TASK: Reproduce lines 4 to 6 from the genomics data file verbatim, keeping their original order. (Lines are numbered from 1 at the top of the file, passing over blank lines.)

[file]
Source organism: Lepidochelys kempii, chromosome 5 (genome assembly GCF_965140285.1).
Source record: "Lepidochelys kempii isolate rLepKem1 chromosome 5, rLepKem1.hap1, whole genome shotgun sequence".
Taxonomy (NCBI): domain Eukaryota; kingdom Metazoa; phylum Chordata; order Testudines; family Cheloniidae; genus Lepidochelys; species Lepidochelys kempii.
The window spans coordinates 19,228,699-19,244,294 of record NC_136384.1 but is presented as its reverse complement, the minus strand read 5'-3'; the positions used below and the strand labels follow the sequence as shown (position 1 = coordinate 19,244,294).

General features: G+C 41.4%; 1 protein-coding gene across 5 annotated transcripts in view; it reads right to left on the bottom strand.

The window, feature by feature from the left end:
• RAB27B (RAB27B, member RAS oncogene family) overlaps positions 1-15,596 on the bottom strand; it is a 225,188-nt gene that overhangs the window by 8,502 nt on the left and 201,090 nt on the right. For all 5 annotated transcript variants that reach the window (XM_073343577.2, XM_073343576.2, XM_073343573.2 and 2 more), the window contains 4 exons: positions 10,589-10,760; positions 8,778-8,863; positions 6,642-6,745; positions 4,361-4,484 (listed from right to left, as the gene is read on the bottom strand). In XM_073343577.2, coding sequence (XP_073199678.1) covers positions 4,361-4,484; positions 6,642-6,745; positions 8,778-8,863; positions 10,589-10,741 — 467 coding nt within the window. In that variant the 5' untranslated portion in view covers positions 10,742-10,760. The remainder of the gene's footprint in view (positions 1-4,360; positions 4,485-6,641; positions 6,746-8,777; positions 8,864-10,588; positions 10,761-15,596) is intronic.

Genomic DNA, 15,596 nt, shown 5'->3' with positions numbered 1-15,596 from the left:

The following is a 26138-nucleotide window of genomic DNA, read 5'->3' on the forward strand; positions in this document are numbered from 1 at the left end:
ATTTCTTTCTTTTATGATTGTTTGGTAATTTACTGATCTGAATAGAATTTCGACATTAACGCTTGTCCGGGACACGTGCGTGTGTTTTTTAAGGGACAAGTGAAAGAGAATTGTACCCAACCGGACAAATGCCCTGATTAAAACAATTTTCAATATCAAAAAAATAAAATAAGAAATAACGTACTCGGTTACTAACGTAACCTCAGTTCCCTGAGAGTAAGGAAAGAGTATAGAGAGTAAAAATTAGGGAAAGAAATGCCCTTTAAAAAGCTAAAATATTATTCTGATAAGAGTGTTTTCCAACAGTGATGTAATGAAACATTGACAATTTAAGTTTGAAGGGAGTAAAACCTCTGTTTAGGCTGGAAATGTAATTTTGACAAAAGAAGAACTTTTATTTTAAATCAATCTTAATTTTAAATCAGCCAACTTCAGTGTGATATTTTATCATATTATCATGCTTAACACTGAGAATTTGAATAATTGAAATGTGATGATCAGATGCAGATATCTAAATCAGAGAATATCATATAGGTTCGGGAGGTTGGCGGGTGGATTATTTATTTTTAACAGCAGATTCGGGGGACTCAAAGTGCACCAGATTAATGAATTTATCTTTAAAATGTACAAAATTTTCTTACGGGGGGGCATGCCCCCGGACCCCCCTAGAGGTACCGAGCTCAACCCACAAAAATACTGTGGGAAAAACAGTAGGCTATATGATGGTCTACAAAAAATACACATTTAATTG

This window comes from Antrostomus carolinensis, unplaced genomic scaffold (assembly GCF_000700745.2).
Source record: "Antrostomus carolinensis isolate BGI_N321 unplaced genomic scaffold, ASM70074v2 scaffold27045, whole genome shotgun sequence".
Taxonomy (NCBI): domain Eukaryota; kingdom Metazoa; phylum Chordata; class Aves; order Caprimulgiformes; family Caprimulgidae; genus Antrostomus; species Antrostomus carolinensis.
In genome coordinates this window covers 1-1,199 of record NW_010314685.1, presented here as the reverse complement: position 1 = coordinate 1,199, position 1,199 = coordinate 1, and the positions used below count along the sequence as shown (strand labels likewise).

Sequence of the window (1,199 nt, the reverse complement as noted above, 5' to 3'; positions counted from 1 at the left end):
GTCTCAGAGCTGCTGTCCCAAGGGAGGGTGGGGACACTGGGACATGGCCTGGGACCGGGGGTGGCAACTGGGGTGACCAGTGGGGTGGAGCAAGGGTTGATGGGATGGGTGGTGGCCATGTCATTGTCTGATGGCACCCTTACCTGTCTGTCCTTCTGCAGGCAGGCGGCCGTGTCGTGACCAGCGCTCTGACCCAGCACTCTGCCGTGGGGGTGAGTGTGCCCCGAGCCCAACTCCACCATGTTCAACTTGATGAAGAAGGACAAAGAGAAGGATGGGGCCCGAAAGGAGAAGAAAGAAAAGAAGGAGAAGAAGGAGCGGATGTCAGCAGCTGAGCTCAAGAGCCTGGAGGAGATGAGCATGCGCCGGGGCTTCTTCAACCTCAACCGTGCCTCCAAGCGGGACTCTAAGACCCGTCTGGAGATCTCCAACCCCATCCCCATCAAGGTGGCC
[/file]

The window spans coordinates 19,228,699-19,244,294 of record NC_136384.1 but is presented as its reverse complement, the minus strand read 5'-3'; the positions used below and the strand labels follow the sequence as shown (position 1 = coordinate 19,244,294).

General features: G+C 41.4%; 1 protein-coding gene across 5 annotated transcripts in view; it reads right to left on the bottom strand.

The window, feature by feature from the left end: